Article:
And whilst creator Lin-Manuel Miranda has moved on from the title role on Broadway (and several off-Broadway productions), and working on Disney's Mary Poppins Returns, I've recently found myself wondering - where do we go from here?
Well, fear not - for I am here to help you move forward and discover new shows - especially since this Sunday night (or Monday morning in Australia) the 2017 Tony Award winners will be announced. Here's my top five recent discoveries...
5. The Hunchback of Notre Dame
So, the Disney animated movie musical about racial discrimination, sexual repression / liberation and the corruption inherent in the Catholic church, set in medieval Paris, completely slipped under my radar when it was released in 1996. I only recently got around to watching the film recently when I discovered that it had been developed into a fully-staged off-Broadway musical, and yes, some of the darker elements of the storyline had been sugar-coated, but I loved the music - especially when I realised that they'd been written by musical theatre legends Alan Mencken (music) and Stephen Schwartz (lyrics). Last year, the Studio Cast Recording was released, and it blew me away. Such a shame that this show never made it to Broadway - it would definitely have been a contender at the Tony's...
I only first heard of this musical last year when one of its beltiest ballads "She used to be mine" was performed at the Tony Awards.
Yet another musical theatre adaptation of a film - this time, a bittersweet indie romantic drama about a waitress with a passion for making pies who dreams of escaping her unhappy relationship and the small town that she lives in. These dreams shatter when she discovers that she's pregnant, and whimsical drama ensues when she starts having an affair with her doctor. Music by largely-underrated pop singer-songwriter, Sara Bareilles, who made her Broadway debut earlier this year when she took over the title role. This show is pretty much all about the songs, and they are very good.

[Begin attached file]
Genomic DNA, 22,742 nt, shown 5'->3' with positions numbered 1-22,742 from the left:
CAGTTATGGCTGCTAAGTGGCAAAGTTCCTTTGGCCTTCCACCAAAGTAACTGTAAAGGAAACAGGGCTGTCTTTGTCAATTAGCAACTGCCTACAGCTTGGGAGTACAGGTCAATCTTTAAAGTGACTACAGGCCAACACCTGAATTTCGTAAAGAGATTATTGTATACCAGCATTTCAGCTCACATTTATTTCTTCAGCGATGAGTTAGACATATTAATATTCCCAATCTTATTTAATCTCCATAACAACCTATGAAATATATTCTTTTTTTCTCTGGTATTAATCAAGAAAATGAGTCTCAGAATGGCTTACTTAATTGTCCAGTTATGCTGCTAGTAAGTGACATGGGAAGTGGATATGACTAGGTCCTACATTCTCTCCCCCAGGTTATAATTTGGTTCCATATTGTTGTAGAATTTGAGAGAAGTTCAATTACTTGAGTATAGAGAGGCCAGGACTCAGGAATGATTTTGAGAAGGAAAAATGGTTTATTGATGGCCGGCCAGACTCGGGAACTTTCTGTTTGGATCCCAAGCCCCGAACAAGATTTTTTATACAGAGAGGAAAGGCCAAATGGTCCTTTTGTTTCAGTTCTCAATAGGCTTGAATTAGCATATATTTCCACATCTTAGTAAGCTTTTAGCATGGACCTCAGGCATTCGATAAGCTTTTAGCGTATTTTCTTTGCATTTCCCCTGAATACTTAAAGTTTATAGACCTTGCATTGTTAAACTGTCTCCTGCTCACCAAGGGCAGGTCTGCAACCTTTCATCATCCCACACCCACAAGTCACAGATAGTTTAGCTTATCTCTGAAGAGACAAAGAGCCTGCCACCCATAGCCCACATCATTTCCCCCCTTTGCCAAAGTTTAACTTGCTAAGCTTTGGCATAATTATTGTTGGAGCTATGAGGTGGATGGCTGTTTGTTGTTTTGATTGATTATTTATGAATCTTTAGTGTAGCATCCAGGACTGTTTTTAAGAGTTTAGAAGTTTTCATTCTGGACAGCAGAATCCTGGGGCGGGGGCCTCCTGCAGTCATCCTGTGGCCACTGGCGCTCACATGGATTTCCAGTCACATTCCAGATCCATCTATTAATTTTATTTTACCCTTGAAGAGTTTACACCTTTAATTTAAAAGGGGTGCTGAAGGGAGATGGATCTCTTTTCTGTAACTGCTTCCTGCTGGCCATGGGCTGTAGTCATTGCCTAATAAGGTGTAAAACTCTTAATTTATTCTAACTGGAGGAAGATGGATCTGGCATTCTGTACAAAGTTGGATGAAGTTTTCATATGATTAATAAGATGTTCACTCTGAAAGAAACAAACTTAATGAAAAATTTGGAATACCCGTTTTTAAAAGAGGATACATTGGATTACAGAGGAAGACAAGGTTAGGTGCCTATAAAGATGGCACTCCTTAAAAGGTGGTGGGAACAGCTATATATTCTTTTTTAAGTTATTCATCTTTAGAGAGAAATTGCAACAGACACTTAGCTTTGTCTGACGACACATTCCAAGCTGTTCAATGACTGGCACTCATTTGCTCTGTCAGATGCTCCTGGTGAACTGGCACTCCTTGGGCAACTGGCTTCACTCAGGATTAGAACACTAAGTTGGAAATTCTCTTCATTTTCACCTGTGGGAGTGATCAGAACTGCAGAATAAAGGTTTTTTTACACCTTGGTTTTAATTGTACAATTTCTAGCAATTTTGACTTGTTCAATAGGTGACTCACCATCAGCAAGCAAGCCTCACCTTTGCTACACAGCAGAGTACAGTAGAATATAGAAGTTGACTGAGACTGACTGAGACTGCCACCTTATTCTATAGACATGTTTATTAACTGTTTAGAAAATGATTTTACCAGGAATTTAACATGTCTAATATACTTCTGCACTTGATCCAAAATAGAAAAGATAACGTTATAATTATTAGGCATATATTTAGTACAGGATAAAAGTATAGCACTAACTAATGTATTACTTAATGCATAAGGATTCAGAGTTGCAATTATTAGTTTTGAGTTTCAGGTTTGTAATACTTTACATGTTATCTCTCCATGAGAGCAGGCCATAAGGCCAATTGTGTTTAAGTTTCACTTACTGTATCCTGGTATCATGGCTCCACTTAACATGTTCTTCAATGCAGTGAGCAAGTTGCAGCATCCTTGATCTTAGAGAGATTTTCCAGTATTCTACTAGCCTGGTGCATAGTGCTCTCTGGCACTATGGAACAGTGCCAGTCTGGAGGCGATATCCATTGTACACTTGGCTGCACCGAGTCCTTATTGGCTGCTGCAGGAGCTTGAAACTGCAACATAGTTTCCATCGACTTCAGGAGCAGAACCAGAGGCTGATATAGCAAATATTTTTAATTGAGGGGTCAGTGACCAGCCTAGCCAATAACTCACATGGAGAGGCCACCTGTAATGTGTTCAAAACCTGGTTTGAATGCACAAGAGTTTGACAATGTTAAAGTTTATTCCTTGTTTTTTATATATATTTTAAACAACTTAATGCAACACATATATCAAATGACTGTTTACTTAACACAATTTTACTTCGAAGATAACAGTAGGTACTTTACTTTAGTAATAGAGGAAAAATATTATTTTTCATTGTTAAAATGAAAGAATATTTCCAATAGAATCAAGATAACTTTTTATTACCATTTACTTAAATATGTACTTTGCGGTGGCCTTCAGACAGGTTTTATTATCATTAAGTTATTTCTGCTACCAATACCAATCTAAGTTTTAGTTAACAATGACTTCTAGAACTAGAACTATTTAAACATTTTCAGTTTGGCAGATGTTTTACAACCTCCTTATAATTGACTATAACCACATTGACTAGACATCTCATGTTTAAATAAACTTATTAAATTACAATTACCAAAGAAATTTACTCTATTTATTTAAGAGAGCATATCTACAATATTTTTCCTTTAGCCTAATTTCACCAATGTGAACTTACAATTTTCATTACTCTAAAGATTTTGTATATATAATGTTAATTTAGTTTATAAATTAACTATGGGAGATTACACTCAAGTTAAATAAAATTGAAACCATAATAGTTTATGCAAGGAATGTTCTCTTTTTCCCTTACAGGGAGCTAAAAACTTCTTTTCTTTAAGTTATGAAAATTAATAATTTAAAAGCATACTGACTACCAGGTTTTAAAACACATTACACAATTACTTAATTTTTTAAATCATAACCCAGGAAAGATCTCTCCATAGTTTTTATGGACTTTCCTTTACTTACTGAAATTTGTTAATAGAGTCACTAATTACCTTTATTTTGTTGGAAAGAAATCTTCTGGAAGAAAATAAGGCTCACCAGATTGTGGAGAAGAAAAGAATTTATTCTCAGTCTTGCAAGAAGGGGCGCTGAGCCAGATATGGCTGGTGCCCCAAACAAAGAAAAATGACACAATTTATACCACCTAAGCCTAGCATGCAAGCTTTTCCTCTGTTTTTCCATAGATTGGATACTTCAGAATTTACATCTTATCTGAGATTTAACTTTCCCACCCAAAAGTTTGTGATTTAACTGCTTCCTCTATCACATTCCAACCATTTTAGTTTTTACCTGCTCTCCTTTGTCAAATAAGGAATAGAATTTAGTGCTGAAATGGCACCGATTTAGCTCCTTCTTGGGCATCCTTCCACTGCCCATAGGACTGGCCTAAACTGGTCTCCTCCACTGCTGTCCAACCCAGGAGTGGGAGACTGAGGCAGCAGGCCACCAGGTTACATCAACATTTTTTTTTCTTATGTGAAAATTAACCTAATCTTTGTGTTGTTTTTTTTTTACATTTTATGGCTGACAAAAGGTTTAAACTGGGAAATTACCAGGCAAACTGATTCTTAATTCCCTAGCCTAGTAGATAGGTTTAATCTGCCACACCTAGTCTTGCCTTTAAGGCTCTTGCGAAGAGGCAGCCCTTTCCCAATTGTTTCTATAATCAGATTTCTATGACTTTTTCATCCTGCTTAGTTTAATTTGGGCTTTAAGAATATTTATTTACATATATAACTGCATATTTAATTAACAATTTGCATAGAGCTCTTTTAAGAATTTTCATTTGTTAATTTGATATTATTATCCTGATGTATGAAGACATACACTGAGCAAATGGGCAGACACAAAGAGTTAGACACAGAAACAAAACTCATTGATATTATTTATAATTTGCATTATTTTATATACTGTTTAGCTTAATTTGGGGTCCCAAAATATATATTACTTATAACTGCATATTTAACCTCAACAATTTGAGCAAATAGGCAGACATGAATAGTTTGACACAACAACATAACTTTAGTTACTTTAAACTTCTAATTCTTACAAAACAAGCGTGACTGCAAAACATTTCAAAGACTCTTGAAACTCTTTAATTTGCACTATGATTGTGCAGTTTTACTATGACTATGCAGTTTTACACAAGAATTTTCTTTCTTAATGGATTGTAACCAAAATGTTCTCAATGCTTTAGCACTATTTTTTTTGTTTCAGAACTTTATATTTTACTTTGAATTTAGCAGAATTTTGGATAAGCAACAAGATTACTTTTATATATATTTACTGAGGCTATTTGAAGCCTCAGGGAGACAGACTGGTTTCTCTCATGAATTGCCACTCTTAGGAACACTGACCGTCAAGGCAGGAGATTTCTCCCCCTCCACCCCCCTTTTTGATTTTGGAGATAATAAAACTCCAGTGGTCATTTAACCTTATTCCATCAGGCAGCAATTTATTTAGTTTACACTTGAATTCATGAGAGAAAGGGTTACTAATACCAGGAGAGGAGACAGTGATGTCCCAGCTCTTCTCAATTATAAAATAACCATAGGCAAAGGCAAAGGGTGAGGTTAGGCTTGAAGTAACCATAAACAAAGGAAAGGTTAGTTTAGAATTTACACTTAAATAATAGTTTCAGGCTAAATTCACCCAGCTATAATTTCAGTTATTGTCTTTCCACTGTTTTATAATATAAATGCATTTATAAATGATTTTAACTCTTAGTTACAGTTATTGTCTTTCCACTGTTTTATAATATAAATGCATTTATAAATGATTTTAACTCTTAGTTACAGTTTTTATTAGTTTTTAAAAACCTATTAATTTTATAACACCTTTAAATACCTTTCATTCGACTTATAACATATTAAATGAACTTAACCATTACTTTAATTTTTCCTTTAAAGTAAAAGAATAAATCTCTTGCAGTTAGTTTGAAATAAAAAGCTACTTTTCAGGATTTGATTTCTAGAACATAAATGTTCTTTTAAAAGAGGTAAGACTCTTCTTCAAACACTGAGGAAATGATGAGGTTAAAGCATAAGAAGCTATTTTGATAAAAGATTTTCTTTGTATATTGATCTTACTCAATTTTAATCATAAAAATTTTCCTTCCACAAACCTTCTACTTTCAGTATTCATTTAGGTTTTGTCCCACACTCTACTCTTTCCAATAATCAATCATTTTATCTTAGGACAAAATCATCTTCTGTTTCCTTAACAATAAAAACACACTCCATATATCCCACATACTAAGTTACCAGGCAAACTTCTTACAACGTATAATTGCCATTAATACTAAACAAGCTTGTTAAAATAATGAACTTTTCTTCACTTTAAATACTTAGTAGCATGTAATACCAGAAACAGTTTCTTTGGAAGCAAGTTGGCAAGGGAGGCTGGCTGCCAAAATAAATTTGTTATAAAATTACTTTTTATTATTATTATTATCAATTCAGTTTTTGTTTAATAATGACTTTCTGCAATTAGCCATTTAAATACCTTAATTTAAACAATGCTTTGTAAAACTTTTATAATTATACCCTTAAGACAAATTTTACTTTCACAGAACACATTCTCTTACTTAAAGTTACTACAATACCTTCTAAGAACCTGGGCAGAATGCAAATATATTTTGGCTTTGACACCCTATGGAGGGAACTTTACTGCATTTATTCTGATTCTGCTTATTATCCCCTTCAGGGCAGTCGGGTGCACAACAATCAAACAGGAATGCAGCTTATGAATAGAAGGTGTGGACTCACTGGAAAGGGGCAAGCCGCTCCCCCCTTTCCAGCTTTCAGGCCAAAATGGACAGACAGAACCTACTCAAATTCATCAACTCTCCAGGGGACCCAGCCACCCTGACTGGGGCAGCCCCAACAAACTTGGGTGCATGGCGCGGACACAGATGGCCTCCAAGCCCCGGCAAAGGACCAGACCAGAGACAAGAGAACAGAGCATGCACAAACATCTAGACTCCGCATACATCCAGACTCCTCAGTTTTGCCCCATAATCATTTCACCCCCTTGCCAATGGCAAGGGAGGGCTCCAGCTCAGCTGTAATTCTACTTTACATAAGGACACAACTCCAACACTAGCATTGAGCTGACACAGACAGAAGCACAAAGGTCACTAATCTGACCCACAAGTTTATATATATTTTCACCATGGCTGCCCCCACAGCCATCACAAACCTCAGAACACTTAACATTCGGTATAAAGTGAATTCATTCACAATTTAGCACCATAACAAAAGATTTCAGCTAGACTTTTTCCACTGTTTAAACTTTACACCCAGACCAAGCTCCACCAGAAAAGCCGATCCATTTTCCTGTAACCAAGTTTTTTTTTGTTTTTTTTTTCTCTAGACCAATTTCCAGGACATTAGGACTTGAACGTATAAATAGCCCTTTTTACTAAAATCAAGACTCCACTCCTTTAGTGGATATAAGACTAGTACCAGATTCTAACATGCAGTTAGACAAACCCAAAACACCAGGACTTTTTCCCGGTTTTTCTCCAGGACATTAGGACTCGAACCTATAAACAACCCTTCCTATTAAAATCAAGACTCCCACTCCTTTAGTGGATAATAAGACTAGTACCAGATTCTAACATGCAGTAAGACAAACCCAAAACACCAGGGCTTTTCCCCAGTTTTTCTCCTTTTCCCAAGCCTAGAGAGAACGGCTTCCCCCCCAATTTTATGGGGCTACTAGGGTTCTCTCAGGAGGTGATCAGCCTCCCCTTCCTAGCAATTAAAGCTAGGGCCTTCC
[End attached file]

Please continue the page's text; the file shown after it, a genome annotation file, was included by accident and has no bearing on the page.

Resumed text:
3. Come From Away
I recently discovered this little gem a few months ago on NPR's "First Listen". This musical recalls the events surrounding a small town in Newfoundland immediately following the New York City bombings of September 11, 2001. 38 planes with almost 7000 passengers were grounded in this tiny community when US airspace was shut down, and the residents mobilise to try to accommodate this sudden influx in visitors. I was a little skeptical at first, to be honest, but this musical grew on me very quickly. It's very much an ensemble piece, about community and supporting one another in difficult times. It follows a diverse cast of characters, exploring a whole range of attitudes and perspectives, and the reality of how an event like this can change the way that people see and relate to one another.
2. Dear Evan Hansen
A month ago, this was my latest obsession.
A modern musical about awkward teenagers dealing with social anxieties, and the peer pressures involved in just surviving high school. The music, written by young songwriter and composer duo Benj Hasek and Justin Paul is pop-infused and infectious, and this is very much a musical for the YouTube and social media generation. It hits all the sweet spots and will make you laugh and bawl and want more.
1. Groundhog Day
Yes, another musical based on a movie... but this one has been penned by Tim Minchin. The Broadway cast recording was released last month, and it is musical and lyrical genius. Where the film was a quirky parable about a mean weatherman who is doomed to live the same day again in the small town of Punxatawny, the musical draws much more strongly on the themes of how we waste our lives getting stuck in our own loops and meaningless habits. And the question is posed - if we could have our time again, would be do things differently or exactly the same?
It feels like Tim Minchin has poured so much of what I've loved about his work in the past into this magnificent mid-life-crisis masterpiece. There's a lot of his trademark misanthropy - so much commentary on how people waste their lives, whether it be in natural remedies, religions, or just general shallow-ness. His lyrics are sometimes profound, sometimes crass, but always impeccably placed. I listen to this musical and get lost in a combination of existential angst and inspired motivation to do more with my life. It also makes me want to go and watch the original Bill Murray film again.
So, that's my Top Five for today. Sorry to all the Great Comet fans... I know that this musical will probably clean up the Tony's but I just can't seem to get into it at the moment.
And if you want to listen to any of these, here's a handy Spotify Playlist I made... enjoy!